Culture of Harassment Rife in Restaurant Industry

From foodtank.com by Eva Perroni
Culture of Harassment Rife in Restaurant Industry

An investigation by the newspaper Times-Picayune has revealed allegations of sexual misconduct and harassment at the Besh Restaurant Group (BRG), formerly headed by celebrity chef and New Orleans restaurateur John Besh. During an eight-month investigation, 25 current and former female employees claimed to have experienced sexual harassment while working at a number of BRG restaurants, with Besh being accused of engaging in a “long-term unwelcome sexual relationship” with a young employee.

Besh has since stepped down from all BRG operations, with long-term employee Shannon White taking up the Chief Executive Officer position. “John has decided to step down from all aspects of operations and to provide his full focus on his family,” White said in a written statement, which also reveals that the company’s sexual harassment policy is being updated. Further measures have been taken to address the claims, including an independent investigation, establishment of an employee advisory committee, and “ramped-up efforts in sexual harassment training.”

Several chefs have since publicly commented on the allegations made against Besh and the culture of harassment in the restaurant industry.

“I don’t know the facts of the case or anything with the Besh company, but the fact that it’s a company this size and that there was not a credible avenue, no trustworthy credible office or institution in this big company for women to report or to complain with any confidence that their complaints would be addressed, this is, it’s an indictment of the system,” celebrity chef and television personality Anthony Bourdain told Slate.

Celebrity chef José Andrés highlighted the need for a change in restaurant culture on Twitter. “Need to make sure [the] restaurant industry is actively leading the way. Respect, dignity, [and] humanity is non-negotiable.”

The allegations against Besh come at a time when more women have been speaking out about sexual harassment within the restaurant industry. Recent sexual harassment lawsuits have been filed against other prominent chefs, including Corey Lee and Julian Medina. Publican chef Cosmo Goss and Antonio Molina, general manager of Publican Anker in Chicago, were recently fired for failing to take disciplinary action after an inappropriate photo of a female employee was circulated among staff without her permission.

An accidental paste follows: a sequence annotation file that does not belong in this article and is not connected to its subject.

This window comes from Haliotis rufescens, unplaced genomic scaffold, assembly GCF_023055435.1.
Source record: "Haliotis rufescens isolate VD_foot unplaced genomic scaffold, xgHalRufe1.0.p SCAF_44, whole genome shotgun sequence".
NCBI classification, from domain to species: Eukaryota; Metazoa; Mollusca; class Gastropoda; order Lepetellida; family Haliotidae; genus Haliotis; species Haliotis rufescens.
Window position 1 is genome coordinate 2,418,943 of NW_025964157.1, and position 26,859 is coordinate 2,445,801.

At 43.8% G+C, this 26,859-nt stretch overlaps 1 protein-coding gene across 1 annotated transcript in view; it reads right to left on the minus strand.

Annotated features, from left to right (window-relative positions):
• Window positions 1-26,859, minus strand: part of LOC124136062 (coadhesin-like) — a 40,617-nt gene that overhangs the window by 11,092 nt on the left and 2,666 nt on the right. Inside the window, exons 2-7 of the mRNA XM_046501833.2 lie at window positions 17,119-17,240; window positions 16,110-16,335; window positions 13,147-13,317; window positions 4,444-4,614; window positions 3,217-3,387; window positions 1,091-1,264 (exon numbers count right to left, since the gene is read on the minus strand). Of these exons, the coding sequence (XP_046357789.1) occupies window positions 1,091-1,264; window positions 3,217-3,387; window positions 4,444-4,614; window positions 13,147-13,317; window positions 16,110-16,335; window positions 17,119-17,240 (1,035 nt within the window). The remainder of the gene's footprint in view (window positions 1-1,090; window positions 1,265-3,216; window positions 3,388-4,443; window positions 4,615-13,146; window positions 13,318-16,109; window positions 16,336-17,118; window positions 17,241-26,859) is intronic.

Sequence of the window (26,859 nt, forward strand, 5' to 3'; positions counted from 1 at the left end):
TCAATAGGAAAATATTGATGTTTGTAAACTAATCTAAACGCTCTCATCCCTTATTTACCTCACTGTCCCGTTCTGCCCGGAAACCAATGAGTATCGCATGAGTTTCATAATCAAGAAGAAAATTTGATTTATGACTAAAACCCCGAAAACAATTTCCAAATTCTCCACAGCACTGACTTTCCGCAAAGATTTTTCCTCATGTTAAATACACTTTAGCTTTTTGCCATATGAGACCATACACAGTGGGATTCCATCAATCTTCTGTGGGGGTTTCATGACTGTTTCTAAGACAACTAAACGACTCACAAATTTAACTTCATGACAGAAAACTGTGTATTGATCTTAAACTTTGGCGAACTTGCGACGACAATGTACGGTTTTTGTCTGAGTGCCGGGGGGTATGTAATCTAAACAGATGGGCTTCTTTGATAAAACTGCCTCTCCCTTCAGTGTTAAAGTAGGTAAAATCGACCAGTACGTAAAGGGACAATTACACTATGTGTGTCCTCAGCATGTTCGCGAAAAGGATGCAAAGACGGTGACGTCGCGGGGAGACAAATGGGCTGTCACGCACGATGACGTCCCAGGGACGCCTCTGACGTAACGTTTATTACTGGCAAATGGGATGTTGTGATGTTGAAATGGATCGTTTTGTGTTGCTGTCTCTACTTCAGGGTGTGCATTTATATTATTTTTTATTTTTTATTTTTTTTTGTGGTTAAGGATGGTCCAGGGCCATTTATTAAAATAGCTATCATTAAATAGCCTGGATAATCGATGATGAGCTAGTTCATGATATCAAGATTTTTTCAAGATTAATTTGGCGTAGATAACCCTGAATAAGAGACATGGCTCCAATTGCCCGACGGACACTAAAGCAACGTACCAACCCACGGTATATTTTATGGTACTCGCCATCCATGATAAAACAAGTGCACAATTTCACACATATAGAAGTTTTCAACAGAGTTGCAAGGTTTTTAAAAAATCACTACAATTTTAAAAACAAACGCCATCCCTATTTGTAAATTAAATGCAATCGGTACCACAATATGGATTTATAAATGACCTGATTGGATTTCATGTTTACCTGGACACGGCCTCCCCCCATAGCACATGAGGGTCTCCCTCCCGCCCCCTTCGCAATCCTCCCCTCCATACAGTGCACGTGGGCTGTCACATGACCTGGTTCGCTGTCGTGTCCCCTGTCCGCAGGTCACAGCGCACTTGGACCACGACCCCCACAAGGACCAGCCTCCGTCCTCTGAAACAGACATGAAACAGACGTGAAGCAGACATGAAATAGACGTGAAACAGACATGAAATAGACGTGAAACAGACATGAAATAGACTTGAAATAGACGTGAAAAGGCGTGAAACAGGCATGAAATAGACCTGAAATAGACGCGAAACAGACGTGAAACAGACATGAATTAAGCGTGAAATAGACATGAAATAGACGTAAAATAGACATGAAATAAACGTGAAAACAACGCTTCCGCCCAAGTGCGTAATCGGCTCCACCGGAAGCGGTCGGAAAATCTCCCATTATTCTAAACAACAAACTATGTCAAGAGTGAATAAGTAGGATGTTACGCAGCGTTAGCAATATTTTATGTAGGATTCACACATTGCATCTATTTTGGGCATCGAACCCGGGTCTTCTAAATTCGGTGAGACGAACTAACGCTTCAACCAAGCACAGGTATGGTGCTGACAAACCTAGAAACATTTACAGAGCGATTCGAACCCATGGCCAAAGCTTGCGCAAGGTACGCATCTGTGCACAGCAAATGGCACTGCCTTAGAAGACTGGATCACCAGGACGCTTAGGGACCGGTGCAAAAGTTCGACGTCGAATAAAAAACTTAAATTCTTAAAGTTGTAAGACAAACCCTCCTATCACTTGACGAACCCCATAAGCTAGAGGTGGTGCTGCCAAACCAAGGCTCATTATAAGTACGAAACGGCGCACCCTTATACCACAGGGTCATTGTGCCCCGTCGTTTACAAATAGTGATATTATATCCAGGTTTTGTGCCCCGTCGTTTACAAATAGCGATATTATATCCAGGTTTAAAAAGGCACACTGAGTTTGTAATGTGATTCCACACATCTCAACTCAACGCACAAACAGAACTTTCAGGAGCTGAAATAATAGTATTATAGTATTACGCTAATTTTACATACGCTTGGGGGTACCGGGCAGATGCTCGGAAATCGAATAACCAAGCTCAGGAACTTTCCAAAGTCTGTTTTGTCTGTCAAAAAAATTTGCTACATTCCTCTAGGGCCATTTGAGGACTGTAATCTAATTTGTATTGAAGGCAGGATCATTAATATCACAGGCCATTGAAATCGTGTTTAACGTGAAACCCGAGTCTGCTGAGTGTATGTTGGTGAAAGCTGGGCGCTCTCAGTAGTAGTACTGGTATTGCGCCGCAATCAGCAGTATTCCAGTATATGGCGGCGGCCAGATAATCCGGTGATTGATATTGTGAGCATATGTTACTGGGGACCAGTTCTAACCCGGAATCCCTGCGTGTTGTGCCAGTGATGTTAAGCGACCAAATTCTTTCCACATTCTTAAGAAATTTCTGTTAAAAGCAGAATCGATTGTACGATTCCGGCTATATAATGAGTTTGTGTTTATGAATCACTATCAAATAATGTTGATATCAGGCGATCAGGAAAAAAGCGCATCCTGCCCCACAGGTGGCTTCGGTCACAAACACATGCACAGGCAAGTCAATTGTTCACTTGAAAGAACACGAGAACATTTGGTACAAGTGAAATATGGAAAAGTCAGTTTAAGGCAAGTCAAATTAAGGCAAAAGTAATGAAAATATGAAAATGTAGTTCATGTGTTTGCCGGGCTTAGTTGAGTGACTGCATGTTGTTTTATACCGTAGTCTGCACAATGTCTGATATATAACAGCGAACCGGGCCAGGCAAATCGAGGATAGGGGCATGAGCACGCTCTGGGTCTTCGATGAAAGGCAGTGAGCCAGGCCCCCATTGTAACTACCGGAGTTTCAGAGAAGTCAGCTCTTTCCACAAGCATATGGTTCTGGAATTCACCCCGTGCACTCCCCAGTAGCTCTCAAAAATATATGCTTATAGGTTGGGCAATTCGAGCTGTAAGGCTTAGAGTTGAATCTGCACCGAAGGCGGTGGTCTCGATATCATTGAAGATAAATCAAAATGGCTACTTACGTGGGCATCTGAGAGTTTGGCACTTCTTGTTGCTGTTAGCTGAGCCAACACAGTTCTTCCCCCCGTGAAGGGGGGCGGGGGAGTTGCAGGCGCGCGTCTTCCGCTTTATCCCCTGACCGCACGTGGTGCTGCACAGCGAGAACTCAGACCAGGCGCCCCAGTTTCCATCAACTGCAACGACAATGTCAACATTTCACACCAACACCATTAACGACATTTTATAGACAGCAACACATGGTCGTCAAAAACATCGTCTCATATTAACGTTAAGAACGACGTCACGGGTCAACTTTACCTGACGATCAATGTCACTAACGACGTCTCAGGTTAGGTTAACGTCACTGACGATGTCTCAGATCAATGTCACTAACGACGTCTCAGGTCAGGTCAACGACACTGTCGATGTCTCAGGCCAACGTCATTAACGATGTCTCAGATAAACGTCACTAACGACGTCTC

According to a study by worker advocacy group Restaurant Opportunities Center United (ROC),  the restaurant industry promotes a “sexualized environment” that negatively affects the majority of female employees. The study reports that 80 percent of female restaurant employees experience on-the-job harassment from coworkers, with 66 percent of women experiencing high levels of harassment from supervisors. The problem also extends to male employees, with approximately 50 percent of male employees reporting they have “experienced some form of sexual harassment” from managers.

Another report by Hart Research Associates that specifically addresses the fast-food industry, reveals that 40 percent of women experience “unwanted sexual behavior” at work, with 28 percent reporting “multiple incidents of harassment.” According to the report, “harassment tends to be underreported through official channels, with many women left trying to address the situation on their own.”

The restaurant industry is the single-largest source of sexual-harassment charges filed by women with the U.S. Equal Employment Opportunity Commission. According to ROC’s report, current complaint-based models commonly used to address sexual harassment in the workplace have failed restaurant workers. Policymakers, employers, restaurant workers, and customers must all work together to address and dismantle the industry’s culture of harassment and build safer, healthier workplaces.

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